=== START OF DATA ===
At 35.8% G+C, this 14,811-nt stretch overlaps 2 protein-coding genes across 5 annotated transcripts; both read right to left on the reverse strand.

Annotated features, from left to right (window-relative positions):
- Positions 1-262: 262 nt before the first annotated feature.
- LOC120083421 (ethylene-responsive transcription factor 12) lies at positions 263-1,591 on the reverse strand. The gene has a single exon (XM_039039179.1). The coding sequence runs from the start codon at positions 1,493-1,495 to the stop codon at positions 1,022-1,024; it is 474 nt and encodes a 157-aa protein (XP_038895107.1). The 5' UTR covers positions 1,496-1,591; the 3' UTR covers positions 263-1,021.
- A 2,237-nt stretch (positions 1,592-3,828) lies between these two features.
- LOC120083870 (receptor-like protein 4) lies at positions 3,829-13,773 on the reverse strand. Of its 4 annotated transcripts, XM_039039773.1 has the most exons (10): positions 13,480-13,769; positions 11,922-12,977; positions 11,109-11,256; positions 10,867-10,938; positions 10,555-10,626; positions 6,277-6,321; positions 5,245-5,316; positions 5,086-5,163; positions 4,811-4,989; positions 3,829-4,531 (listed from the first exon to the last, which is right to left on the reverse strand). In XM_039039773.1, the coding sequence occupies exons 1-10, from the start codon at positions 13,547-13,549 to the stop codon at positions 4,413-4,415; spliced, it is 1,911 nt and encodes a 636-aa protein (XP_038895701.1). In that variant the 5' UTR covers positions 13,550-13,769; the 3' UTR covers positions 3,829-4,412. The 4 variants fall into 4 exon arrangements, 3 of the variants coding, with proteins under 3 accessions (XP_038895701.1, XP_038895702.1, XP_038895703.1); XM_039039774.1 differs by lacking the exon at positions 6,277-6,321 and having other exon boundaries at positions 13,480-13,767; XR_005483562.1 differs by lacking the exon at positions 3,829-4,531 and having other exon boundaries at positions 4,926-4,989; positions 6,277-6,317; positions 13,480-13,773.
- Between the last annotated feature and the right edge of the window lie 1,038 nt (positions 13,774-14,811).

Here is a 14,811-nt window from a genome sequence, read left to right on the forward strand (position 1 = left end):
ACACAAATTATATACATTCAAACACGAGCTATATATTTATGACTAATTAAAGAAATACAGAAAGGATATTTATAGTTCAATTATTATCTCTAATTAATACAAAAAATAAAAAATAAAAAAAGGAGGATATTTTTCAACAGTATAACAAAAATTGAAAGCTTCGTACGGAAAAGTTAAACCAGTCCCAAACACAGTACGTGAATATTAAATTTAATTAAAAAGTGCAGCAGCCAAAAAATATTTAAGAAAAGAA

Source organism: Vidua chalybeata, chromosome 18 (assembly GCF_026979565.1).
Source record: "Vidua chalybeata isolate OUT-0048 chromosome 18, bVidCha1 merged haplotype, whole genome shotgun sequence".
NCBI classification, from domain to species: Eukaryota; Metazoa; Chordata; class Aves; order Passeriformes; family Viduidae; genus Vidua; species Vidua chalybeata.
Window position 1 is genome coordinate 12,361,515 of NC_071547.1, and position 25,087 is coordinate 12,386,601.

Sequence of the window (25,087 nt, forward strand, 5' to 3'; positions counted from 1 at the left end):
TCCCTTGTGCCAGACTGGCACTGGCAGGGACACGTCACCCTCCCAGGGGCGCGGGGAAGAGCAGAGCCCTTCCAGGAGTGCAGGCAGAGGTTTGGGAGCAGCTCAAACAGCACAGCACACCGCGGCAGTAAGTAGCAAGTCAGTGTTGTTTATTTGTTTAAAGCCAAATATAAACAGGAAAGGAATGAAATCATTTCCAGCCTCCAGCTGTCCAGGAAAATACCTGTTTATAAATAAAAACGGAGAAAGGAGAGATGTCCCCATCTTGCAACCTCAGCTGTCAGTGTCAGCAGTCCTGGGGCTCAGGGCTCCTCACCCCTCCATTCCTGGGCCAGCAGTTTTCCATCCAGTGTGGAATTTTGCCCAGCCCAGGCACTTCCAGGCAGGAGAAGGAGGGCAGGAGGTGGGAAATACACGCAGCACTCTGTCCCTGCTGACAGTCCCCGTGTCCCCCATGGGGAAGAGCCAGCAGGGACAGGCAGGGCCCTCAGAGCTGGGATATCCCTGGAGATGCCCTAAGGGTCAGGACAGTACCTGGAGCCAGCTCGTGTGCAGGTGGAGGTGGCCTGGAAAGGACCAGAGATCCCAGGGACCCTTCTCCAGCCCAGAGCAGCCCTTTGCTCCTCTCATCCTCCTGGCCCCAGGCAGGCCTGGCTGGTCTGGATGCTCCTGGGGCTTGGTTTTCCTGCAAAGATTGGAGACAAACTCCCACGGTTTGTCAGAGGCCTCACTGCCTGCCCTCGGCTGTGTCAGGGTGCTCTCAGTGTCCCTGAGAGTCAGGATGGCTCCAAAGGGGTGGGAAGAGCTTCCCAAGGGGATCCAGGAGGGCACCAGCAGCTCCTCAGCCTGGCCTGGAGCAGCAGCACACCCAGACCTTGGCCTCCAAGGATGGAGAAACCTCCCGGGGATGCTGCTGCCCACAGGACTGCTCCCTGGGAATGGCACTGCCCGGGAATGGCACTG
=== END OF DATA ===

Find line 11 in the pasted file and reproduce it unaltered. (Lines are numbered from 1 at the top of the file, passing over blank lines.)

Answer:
Source record: "Vidua chalybeata isolate OUT-0048 chromosome 18, bVidCha1 merged haplotype, whole genome shotgun sequence".